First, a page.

clock menu more-arrow no yes mobile

Filed under:

Goin' Shoppin': What the Kinsler/Prince deal means for BP

Anybody up for some wild speculation? MEEEEEEEEE!!!!!

Peter G. Aiken-USA TODAY Sports

Last week, the Tigers and Rangers didn't just light up the hot stove. They formulated some needlessly complicated hot stove metaphor to illustrate just how dramatic their trade was. Ian Kinsler is now in Detroit, Prince Fielder is now in Texas, and the market for aging All-Star second basemen has one enormous and important data point. What's it mean for the Reds and Brandon Phillips?

We haven't really heard anything about El Beeperino in recent weeks, but numerous reports at the conclusion of the World Series indicated he was a goner. Now, depending on who you ask, that could be either a bad thing or a great thing, or even a bread thing. But regardless of what you think, this is probably the biggest storyline of the Reds offseason. And now with the Kinsler trade, we have a new set of white walls to toss on the BP trade speculation tire fire.

The Reds could go a few different ways with any deal involving Phillips. What the Kinsler/Prince swap tells us though is that a player like Phillips has real actual positive value on the market this offseason. Some have speculated that any trade the Reds could work out would probably be a salary dump or at the very least, they'd have to eat some money to get anything valuable in return. Unless Walt is a maniac (I don't think he is), I really doubt it will come to that.

So what are we lookin' at here?

Seattle Mariners

The Mariners have roughly a jillion dollars to spend this offseason, if they want to spend. They have only four players on their roster right now that will make more than league minimum next season. I haven't seen anything linking them to Phillips or whatever, but as it stands, their middle infield next season will be youngsters Nick Franklin and Brad Miller. They both have strong pedigrees, but they might be attracted to the idea of a steadying presence like BP at the keystone.

The Mariners don't really have much major league talent that the Reds could get in return, but they have an impressive stable of prospects. I think it would be a great idea if the Reds could get Taijuan Walker and James Paxton, but I'm not sure if the Mariners would be okay with that. Prolly not.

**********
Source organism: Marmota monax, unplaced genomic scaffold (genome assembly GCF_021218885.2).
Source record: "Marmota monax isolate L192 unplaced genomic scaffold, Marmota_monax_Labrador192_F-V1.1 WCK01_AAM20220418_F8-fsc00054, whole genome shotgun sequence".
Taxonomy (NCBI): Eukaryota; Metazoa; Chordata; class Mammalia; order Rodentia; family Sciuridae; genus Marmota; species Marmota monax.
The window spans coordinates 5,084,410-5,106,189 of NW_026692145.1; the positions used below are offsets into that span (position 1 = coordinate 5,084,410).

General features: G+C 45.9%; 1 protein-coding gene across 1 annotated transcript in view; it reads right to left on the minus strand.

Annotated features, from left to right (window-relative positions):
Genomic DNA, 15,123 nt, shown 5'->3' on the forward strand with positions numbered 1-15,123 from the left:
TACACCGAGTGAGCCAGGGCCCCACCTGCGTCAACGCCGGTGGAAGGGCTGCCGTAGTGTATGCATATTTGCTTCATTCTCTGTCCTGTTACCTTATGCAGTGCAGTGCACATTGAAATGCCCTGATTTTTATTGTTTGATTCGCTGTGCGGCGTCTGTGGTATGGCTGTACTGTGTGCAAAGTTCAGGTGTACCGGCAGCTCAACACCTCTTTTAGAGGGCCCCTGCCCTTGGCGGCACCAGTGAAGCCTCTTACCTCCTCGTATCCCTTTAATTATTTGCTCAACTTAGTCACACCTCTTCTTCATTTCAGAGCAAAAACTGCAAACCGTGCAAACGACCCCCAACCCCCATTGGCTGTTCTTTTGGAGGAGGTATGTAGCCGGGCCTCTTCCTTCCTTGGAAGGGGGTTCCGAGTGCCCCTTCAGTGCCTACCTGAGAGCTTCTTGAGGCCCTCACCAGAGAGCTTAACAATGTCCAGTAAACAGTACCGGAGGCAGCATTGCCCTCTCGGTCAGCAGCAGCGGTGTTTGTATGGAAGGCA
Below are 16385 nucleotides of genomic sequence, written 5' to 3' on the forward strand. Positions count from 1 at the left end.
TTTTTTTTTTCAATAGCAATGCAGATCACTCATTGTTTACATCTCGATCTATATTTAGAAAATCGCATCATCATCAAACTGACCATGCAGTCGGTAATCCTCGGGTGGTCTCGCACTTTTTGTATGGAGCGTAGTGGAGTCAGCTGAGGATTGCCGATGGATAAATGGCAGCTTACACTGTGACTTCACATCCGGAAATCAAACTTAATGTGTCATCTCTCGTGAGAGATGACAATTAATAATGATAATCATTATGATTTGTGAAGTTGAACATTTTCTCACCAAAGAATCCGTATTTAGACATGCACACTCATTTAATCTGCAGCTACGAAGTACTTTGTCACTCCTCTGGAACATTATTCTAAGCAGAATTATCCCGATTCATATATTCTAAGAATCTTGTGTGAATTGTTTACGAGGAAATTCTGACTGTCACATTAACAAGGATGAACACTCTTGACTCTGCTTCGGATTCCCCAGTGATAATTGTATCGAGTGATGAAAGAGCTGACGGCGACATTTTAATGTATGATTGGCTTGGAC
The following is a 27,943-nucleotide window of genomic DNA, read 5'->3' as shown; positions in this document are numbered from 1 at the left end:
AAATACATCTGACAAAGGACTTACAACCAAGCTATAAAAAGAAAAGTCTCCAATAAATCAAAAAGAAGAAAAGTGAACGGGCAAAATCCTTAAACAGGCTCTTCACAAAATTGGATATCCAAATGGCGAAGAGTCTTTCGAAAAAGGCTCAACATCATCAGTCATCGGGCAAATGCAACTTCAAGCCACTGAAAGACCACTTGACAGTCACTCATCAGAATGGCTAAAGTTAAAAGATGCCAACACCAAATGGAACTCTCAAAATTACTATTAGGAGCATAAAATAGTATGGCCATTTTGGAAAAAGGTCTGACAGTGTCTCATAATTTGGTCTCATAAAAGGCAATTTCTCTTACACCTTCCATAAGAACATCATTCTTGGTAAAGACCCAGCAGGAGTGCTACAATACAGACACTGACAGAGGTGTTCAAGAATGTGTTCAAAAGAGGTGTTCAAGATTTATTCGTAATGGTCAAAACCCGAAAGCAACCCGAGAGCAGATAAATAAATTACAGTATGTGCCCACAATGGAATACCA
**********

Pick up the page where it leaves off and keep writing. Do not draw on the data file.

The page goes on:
Kansas City Royals

Way back in the day when I used to play Madden, I figured out a way to get a top five draft pick every year. See, when the trade deadline came around, what I would do was I would find the worst team in the league up to that point and I would engage them in trade talks. The game had a glitch in it where the better your team was, the more the AI would value your future draft picks. So when I was really good, my projected #30 draft pick was worth more than the computer team's projected top five pick. I killed them with this.

The Royals always make me think of this. For whatever reason, their AI seems to value everything backwards. So the idea that they would be happy to swap Alex Gordon for Brandon Phillips isn't all that far fetched to me. Gordon had a down year last year, but the contracts kinda match up (Gordon is owed $22.5 mil over the next two seasons with a team option for a third) and the Royals might wanna make some room in the outfield for bums like David Lough or so they can re-sign Jeff Francouer.

LA Dodgers

Shit, the Dodgers have more money than Jamaica's got mangoes. They just bought another pitcher today, getting Dan Haren for a cool $10 mil. Whatever. They still kinda need a second baseman and they are not shy at all about going after what they want.

A Brandon Phillips/Matt Kemp swap would mirror the heck out of the Kinsler/Prince deal. I like that symmetry because I'm a human being, but such a deal would not be without it's problems. I doubt the Reds would be okay adding such an expensive piece to an already cramped payroll. The Dodgers would definitely have to kick some money in, just as the Tigers did with Prince. I suppose the Reds could frontload whatever money the Dodgers want to give them to keep the short-term payroll under control, only paying Kemp his full $20 mil once a number of short-term obligations (Broxton, Marshall, Ludwick, et. al.) are cleared up.

Also, Kemp is no spring chicken. He's more of a glass chicken. He played only 179 games the last two seasons with various injuries, including a gimp shoulder. This would be a huge gamble for the Reds.

The Dodgers also have the likes of Andre Ethier on the block, as they have four starting outfielders right now because of repugnant affluence. Where Kemp is the high-risk/high-reward gamble, I think Ethier would be the safe bet. He is owed only $78 mil over the next four seasons and he has never really missed significant time to injury. His wRC+ has been between 120 and 134 the last six seasons. He can also play a bad CF for a few months until Billy Hamilton is ready.

Toronto Blue Jays

The Blue Jays have a blog-sized hole at 2B and also need pitching. Could Phillips and Homer be flipped for Jose Bautista and Colby Rasmus? I don't know. I bet Blue Jays fans would think that's some real wild speculation.

Baltimore Orioles

I know they need help at 2B now that the withered husk of Brian Roberts has yielded to the bitter winds of time, but I don't know what they have to offer. Remember when Nick Markakis used to rope 60+ extra-base hits a year? He's only 29 and he sounds old as heck.